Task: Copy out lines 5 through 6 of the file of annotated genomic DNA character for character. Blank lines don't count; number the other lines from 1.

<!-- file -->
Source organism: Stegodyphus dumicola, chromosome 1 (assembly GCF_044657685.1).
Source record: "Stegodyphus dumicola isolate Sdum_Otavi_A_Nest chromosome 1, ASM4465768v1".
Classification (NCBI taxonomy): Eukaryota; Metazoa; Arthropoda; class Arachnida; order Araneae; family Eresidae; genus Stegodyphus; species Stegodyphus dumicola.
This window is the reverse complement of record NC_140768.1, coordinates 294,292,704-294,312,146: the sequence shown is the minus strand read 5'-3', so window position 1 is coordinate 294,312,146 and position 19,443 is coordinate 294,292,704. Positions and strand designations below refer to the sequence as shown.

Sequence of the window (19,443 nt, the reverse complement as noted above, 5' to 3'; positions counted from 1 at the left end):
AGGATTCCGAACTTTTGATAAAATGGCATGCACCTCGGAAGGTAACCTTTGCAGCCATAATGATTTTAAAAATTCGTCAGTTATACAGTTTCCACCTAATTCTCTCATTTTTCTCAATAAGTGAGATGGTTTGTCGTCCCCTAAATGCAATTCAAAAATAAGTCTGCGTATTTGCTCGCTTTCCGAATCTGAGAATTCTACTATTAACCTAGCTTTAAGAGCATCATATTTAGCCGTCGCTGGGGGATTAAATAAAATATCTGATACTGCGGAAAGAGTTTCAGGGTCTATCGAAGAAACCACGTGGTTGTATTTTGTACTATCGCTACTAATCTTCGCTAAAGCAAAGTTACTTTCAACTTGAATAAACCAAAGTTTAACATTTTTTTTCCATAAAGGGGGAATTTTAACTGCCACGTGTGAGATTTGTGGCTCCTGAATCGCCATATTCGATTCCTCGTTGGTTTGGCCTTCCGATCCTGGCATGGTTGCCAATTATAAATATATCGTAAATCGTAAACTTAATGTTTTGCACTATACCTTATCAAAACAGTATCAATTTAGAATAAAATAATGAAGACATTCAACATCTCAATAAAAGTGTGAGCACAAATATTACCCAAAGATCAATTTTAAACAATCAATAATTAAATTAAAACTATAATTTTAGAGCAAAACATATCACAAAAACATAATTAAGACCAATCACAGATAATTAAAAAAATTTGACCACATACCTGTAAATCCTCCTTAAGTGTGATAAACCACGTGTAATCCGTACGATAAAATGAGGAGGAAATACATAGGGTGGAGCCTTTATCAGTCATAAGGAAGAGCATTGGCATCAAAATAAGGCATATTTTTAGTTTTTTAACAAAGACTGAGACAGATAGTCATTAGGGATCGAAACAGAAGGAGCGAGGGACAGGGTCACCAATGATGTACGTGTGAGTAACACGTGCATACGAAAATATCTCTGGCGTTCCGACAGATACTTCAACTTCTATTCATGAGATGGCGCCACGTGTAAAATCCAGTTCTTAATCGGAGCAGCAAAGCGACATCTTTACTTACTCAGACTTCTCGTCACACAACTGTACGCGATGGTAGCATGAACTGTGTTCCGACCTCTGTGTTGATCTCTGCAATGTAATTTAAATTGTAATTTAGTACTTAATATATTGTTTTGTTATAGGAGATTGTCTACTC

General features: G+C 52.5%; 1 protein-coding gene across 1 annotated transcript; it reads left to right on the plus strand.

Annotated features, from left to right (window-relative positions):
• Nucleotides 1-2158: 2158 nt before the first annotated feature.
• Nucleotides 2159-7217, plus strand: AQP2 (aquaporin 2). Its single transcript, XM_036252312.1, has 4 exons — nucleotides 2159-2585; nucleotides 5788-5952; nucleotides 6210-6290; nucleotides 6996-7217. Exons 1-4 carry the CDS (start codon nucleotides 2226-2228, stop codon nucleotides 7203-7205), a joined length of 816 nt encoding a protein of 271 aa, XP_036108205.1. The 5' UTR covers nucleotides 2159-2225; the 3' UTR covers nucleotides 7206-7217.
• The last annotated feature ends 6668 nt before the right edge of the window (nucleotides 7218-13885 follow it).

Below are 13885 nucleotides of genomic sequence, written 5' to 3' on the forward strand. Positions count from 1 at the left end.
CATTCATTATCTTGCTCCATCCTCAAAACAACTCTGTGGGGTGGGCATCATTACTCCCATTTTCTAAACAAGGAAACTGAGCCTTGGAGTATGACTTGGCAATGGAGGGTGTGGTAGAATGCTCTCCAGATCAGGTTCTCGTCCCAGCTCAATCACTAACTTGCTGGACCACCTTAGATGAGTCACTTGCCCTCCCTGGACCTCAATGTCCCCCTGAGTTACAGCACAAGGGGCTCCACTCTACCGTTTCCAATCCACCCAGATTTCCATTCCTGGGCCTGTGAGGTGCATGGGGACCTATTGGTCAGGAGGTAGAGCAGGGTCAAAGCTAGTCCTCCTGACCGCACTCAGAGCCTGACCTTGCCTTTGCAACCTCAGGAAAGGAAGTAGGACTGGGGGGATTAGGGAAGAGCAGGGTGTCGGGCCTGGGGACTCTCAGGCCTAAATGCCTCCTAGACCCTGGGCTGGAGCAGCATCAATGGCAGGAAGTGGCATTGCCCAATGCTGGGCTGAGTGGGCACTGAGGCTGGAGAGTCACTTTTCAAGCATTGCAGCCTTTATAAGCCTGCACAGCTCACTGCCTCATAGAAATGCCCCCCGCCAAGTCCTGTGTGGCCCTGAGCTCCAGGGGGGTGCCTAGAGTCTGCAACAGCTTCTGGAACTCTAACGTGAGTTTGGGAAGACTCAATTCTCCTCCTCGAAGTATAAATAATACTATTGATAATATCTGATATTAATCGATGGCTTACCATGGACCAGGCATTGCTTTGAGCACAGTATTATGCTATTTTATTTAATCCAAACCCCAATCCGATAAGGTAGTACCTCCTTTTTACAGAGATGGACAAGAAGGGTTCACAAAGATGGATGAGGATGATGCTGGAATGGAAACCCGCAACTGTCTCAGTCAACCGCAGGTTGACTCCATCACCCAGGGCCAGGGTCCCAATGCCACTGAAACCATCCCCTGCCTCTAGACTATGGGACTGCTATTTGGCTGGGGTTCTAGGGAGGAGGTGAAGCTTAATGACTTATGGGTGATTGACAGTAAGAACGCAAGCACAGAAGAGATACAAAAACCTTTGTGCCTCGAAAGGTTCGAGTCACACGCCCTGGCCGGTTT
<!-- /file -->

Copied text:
Sequence of the window (19,443 nt, the reverse complement as noted above, 5' to 3'; positions counted from 1 at the left end):
AGGATTCCGAACTTTTGATAAAATGGCATGCACCTCGGAAGGTAACCTTTGCAGCCATAATGATTTTAAAAATTCGTCAGTTATACAGTTTCCACCTAATTCTCTCATTTTTCTCAATAAGTGAGATGGTTTGTCGTCCCCTAAATGCAATTCAAAAATAAGTCTGCGTATTTGCTCGCTTTCCGAATCTGAGAATTCTACTATTAACCTAGCTTTAAGAGCATCATATTTAGCCGTCGCTGGGGGATTAAATAAAATATCTGATACTGCGGAAAGAGTTTCAGGGTCTATCGAAGAAACCACGTGGTTGTATTTTGTACTATCGCTACTAATCTTCGCTAAAGCAAAGTTACTTTCAACTTGAATAAACCAAAGTTTAACATTTTTTTTCCATAAAGGGGGAATTTTAACTGCCACGTGTGAGATTTGTGGCTCCTGAATCGCCATATTCGATTCCTCGTTGGTTTGGCCTTCCGATCCTGGCATGGTTGCCAATTATAAATATATCGTAAATCGTAAACTTAATGTTTTGCACTATACCTTATCAAAACAGTATCAATTTAGAATAAAATAATGAAGACATTCAACATCTCAATAAAAGTGTGAGCACAAATATTACCCAAAGATCAATTTTAAACAATCAATAATTAAATTAAAACTATAATTTTAGAGCAAAACATATCACAAAAACATAATTAAGACCAATCACAGATAATTAAAAAAATTTGACCACATACCTGTAAATCCTCCTTAAGTGTGATAAACCACGTGTAATCCGTACGATAAAATGAGGAGGAAATACATAGGGTGGAGCCTTTATCAGTCATAAGGAAGAGCATTGGCATCAAAATAAGGCATATTTTTAGTTTTTTAACAAAGACTGAGACAGATAGTCATTAGGGATCGAAACAGAAGGAGCGAGGGACAGGGTCACCAATGATGTACGTGTGAGTAACACGTGCATACGAAAATATCTCTGGCGTTCCGACAGATACTTCAACTTCTATTCATGAGATGGCGCCACGTGTAAAATCCAGTTCTTAATCGGAGCAGCAAAGCGACATCTTTACTTACTCAGACTTCTCGTCACACAACTGTACGCGATGGTAGCATGAACTGTGTTCCGACCTCTGTGTTGATCTCTGCAATGTAATTTAAATTGTAATTTAGTACTTAATATATTGTTTTGTTATAGGAGATTGTCTACTC